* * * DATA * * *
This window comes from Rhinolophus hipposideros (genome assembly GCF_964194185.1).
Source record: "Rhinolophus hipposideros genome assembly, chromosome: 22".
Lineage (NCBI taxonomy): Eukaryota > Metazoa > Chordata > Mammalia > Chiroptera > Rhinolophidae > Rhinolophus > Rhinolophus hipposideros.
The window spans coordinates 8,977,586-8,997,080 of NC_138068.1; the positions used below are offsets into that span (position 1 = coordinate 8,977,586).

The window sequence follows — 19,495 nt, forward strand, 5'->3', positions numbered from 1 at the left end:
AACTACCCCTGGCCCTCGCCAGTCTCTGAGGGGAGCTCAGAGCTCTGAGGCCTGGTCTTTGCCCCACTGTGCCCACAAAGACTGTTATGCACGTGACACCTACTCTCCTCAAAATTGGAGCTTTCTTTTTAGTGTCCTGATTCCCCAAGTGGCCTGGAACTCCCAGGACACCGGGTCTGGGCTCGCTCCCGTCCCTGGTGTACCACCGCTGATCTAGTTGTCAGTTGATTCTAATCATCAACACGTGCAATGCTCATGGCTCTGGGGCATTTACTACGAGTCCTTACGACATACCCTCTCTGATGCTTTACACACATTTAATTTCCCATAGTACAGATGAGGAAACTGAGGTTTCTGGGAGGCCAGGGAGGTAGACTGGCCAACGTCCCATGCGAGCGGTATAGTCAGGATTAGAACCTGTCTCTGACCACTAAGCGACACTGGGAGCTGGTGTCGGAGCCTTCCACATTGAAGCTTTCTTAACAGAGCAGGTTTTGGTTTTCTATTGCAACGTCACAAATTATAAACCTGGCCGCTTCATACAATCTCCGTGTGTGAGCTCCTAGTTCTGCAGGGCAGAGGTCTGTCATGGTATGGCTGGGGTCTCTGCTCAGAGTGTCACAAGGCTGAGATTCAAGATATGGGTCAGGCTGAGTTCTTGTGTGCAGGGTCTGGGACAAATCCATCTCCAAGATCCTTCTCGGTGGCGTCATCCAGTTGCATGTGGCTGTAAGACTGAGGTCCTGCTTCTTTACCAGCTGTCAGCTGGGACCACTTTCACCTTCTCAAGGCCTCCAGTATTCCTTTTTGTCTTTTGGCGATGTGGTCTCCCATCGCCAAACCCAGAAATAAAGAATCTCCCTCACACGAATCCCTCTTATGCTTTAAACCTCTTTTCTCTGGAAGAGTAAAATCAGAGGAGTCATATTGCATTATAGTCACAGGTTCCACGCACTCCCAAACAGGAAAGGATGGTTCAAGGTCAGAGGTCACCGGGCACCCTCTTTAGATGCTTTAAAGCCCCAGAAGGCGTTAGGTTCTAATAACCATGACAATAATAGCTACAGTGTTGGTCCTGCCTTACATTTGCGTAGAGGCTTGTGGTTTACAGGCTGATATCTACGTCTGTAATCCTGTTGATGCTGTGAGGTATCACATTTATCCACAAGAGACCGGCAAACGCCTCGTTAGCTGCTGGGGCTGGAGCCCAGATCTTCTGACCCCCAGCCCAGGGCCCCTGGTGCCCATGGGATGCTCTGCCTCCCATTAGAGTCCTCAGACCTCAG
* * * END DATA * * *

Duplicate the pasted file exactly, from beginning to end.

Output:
This window comes from Rhinolophus hipposideros (genome assembly GCF_964194185.1).
Source record: "Rhinolophus hipposideros genome assembly, chromosome: 22".
Lineage (NCBI taxonomy): Eukaryota > Metazoa > Chordata > Mammalia > Chiroptera > Rhinolophidae > Rhinolophus > Rhinolophus hipposideros.
The window spans coordinates 8,977,586-8,997,080 of NC_138068.1; the positions used below are offsets into that span (position 1 = coordinate 8,977,586).

The window sequence follows — 19,495 nt, forward strand, 5'->3', positions numbered from 1 at the left end:
AACTACCCCTGGCCCTCGCCAGTCTCTGAGGGGAGCTCAGAGCTCTGAGGCCTGGTCTTTGCCCCACTGTGCCCACAAAGACTGTTATGCACGTGACACCTACTCTCCTCAAAATTGGAGCTTTCTTTTTAGTGTCCTGATTCCCCAAGTGGCCTGGAACTCCCAGGACACCGGGTCTGGGCTCGCTCCCGTCCCTGGTGTACCACCGCTGATCTAGTTGTCAGTTGATTCTAATCATCAACACGTGCAATGCTCATGGCTCTGGGGCATTTACTACGAGTCCTTACGACATACCCTCTCTGATGCTTTACACACATTTAATTTCCCATAGTACAGATGAGGAAACTGAGGTTTCTGGGAGGCCAGGGAGGTAGACTGGCCAACGTCCCATGCGAGCGGTATAGTCAGGATTAGAACCTGTCTCTGACCACTAAGCGACACTGGGAGCTGGTGTCGGAGCCTTCCACATTGAAGCTTTCTTAACAGAGCAGGTTTTGGTTTTCTATTGCAACGTCACAAATTATAAACCTGGCCGCTTCATACAATCTCCGTGTGTGAGCTCCTAGTTCTGCAGGGCAGAGGTCTGTCATGGTATGGCTGGGGTCTCTGCTCAGAGTGTCACAAGGCTGAGATTCAAGATATGGGTCAGGCTGAGTTCTTGTGTGCAGGGTCTGGGACAAATCCATCTCCAAGATCCTTCTCGGTGGCGTCATCCAGTTGCATGTGGCTGTAAGACTGAGGTCCTGCTTCTTTACCAGCTGTCAGCTGGGACCACTTTCACCTTCTCAAGGCCTCCAGTATTCCTTTTTGTCTTTTGGCGATGTGGTCTCCCATCGCCAAACCCAGAAATAAAGAATCTCCCTCACACGAATCCCTCTTATGCTTTAAACCTCTTTTCTCTGGAAGAGTAAAATCAGAGGAGTCATATTGCATTATAGTCACAGGTTCCACGCACTCCCAAACAGGAAAGGATGGTTCAAGGTCAGAGGTCACCGGGCACCCTCTTTAGATGCTTTAAAGCCCCAGAAGGCGTTAGGTTCTAATAACCATGACAATAATAGCTACAGTGTTGGTCCTGCCTTACATTTGCGTAGAGGCTTGTGGTTTACAGGCTGATATCTACGTCTGTAATCCTGTTGATGCTGTGAGGTATCACATTTATCCACAAGAGACCGGCAAACGCCTCGTTAGCTGCTGGGGCTGGAGCCCAGATCTTCTGACCCCCAGCCCAGGGCCCCTGGTGCCCATGGGATGCTCTGCCTCCCATTAGAGTCCTCAGACCTCAG